A Presumption of Death: A New Lord Peter Wimsey/Harriet Vane Mystery

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St. Martin's Publishing Group, Apr 1, 2007 - Fiction - 384 pages

Sixty years after Dorothy L. Sayers began her unfinished Lord Peter Wimsey novel, Thrones Dominations, Booker Prize finalist Jill Paton Walsh took on the challenge of completing the manuscript---with extraordinary success. "The transition is seamless," said the San Francisco Chronicle; "you cannot tell where Sayers leaves off and Walsh begins."

"Will Paton Walsh do it again?" wondered Ruth Rendell in London's Sunday Times. "We must hope so."

Jill Paton Walsh fulfills those hopes in A Presumption of Death. Although Sayers never began another Wimsey novel, she did leave clues. Drawing on "The Wimsey Papers," in which Sayers showed various members of the family coping with wartime conditions, Walsh has devised an irresistible story set in 1940, at the start of the Blitz in London.

Lord Peter is abroad on secret business for the Foreign Office, while Harriet Vane, now Lady Peter Wimsey, has taken their children to safety in the country. But war has followed them there---glamorous RAF pilots and even more glamorous land-girls scandalize the villagers, and the blackout makes the nighttime lanes as sinister as the back alleys of London. Daily life reminds them of the war so constantly that, when the village's first air-raid practice ends with a real body on the ground, it's almost a shock to hear the doctor declare that it was not enemy action, but plain, old-fashioned murder. Or was it?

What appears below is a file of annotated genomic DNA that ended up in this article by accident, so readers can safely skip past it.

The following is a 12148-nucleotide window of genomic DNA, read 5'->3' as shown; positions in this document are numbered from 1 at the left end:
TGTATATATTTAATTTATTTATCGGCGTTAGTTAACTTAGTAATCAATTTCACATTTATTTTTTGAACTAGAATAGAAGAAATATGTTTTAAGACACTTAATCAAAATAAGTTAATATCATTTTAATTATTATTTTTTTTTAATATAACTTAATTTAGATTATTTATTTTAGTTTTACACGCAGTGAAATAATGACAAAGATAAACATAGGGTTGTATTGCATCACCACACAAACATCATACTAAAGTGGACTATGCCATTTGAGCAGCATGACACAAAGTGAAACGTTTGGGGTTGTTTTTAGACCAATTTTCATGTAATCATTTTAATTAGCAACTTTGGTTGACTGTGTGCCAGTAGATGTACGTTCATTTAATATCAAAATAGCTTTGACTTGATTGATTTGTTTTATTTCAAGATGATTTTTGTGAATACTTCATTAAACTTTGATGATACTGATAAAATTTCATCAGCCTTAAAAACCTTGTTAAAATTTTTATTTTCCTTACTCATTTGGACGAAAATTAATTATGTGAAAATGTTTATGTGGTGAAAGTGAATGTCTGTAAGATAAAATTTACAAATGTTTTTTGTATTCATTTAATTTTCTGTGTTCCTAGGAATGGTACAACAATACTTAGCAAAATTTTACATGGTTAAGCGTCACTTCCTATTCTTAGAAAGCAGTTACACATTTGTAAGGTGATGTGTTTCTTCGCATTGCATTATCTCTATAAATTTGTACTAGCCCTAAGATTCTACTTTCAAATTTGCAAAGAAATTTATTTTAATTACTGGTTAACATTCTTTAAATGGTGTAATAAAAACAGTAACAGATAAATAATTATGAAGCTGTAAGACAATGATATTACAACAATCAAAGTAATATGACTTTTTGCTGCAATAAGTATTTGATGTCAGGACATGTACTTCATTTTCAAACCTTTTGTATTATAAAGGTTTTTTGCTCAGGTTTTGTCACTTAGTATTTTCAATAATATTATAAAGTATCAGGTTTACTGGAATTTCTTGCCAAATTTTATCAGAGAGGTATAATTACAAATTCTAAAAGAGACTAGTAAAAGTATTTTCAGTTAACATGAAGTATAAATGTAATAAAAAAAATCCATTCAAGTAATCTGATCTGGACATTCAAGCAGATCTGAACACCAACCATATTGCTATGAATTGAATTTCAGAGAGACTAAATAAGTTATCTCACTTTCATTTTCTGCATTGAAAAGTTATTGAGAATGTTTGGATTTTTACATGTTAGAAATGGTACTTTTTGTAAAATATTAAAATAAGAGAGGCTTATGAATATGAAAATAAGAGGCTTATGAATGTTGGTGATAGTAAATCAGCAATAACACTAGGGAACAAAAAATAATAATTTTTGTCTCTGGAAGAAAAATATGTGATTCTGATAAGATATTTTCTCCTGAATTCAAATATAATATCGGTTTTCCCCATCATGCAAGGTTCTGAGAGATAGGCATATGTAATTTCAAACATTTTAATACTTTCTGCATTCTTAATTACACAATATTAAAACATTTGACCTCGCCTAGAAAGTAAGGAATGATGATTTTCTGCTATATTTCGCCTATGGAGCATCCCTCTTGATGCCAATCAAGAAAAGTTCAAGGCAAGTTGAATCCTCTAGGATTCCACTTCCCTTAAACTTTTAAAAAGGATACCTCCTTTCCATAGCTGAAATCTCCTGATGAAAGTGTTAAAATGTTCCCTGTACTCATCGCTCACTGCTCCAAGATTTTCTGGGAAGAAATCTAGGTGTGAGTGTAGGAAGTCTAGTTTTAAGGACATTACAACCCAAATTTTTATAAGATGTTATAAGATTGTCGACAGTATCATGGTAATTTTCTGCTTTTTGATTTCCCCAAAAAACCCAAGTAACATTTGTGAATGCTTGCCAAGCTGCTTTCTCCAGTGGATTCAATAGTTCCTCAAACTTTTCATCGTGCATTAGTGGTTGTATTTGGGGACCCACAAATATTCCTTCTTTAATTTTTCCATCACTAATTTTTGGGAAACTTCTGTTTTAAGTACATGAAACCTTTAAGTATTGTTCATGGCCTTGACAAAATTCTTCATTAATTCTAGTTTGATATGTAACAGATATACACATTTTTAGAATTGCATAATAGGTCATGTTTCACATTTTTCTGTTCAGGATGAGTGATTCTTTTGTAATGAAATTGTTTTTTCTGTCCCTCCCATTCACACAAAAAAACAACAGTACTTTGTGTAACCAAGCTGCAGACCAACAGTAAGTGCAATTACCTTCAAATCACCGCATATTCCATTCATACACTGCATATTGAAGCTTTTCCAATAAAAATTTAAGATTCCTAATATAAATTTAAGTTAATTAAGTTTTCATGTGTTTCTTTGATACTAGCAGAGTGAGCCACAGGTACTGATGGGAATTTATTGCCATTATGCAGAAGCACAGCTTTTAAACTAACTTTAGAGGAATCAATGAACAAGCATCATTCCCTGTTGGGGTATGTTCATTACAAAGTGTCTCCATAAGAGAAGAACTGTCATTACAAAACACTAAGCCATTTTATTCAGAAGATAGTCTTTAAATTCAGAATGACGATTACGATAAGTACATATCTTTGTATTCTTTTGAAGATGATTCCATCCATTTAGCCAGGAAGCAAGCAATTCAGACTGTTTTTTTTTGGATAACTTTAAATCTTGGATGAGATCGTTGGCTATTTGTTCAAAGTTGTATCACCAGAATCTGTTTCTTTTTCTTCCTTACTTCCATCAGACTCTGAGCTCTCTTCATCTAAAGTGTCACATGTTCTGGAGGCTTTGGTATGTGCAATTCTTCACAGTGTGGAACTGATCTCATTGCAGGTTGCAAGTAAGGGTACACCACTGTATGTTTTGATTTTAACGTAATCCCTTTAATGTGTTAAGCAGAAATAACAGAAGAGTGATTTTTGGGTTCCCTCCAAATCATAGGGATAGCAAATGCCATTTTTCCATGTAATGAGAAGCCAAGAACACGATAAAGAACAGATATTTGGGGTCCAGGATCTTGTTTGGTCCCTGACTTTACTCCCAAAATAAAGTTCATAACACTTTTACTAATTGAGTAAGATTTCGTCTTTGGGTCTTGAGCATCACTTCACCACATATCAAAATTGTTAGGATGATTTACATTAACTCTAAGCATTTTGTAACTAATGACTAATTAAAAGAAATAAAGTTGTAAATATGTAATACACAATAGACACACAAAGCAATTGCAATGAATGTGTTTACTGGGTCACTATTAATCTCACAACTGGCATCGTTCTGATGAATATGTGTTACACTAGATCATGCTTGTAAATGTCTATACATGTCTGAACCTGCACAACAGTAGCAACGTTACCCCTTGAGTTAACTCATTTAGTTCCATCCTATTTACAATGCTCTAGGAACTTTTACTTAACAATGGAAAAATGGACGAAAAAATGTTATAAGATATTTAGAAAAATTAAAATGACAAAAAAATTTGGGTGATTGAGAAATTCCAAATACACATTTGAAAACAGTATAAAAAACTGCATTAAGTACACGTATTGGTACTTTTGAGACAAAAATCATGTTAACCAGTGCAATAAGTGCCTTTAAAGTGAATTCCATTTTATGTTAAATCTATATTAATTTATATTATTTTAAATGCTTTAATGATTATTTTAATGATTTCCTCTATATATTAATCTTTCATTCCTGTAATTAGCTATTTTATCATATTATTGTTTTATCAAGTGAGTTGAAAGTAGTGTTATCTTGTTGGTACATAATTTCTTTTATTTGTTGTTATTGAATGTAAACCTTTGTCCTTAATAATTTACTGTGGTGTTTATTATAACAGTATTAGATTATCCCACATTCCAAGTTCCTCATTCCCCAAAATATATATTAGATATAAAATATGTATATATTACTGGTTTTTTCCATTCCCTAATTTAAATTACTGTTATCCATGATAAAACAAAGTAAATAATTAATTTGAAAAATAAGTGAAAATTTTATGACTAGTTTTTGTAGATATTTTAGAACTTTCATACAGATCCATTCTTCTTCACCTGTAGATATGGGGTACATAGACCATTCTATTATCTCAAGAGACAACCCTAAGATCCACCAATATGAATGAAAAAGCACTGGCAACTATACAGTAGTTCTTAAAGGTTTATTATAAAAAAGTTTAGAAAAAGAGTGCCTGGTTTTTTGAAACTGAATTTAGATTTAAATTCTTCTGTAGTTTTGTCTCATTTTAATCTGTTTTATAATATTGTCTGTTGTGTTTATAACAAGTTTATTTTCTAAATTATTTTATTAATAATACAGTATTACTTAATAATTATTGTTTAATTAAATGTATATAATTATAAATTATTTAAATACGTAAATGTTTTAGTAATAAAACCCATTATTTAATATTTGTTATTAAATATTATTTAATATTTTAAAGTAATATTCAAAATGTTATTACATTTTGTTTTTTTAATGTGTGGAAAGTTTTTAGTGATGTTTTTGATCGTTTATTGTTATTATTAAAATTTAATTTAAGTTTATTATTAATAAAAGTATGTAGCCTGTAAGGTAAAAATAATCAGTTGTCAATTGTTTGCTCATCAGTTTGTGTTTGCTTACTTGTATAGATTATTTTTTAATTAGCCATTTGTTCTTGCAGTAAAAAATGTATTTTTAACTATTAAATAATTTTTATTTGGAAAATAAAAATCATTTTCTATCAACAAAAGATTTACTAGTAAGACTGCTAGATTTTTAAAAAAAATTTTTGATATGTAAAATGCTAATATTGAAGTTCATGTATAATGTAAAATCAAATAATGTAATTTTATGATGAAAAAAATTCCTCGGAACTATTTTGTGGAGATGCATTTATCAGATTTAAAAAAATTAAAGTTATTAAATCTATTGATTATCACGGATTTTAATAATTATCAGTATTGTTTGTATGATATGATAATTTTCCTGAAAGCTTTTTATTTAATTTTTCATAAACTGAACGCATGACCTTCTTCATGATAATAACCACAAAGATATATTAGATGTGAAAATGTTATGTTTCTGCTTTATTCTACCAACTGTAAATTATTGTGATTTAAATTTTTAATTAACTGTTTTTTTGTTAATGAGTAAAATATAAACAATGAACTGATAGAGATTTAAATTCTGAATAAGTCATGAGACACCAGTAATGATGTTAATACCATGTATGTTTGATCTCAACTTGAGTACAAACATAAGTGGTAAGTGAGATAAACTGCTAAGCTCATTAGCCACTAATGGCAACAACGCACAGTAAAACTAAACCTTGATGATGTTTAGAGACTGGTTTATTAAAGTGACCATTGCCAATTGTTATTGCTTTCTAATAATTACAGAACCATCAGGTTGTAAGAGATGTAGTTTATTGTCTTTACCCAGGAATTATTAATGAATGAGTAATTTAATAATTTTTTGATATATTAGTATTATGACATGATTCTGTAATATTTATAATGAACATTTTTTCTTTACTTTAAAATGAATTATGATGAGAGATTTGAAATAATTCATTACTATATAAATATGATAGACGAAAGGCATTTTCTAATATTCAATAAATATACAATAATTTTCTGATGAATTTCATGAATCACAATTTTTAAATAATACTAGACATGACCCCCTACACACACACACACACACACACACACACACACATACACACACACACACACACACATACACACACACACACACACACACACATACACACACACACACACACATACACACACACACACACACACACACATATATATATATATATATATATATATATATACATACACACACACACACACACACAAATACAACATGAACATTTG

At the request of the overstretched local police, Harriet reluctantly agrees to investigate. The mystery that unfolds is every bit as literate, ingenious, and compelling as the best of original Lord Peter Wimsey novels.

 

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Contents

Section 1
1
Section 2
19
Section 3
41
Section 4
61
Section 5
83
Section 6
123
Section 7
199
Section 8
211
Section 11
299
Section 12
317
Section 13
335
Section 14
355
Section 15
373
Section 16
375
Section 17
377
Section 18

Section 9
269
Section 10
285

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About the author (2007)

JILL PATON WALSH is the author of several novels for adults, one of which, Knowledge of Angels, was shortlisted for the Booker Prize. She also writes the Imogen Quy mysteries. Before writing for adults, she won several awards for her children’s books.

DOROTHY L. SAYERS (1983-1957), the greatest of the golden age detective novelists, was one of the first women to be awarded a degree by Oxford University. Her aristocratic detective, Lord Peter Wimsey, became one of the most popular fictional heroes of the twentieth century, but she considered her translation of Dante's Divine Comedy to be her best work.

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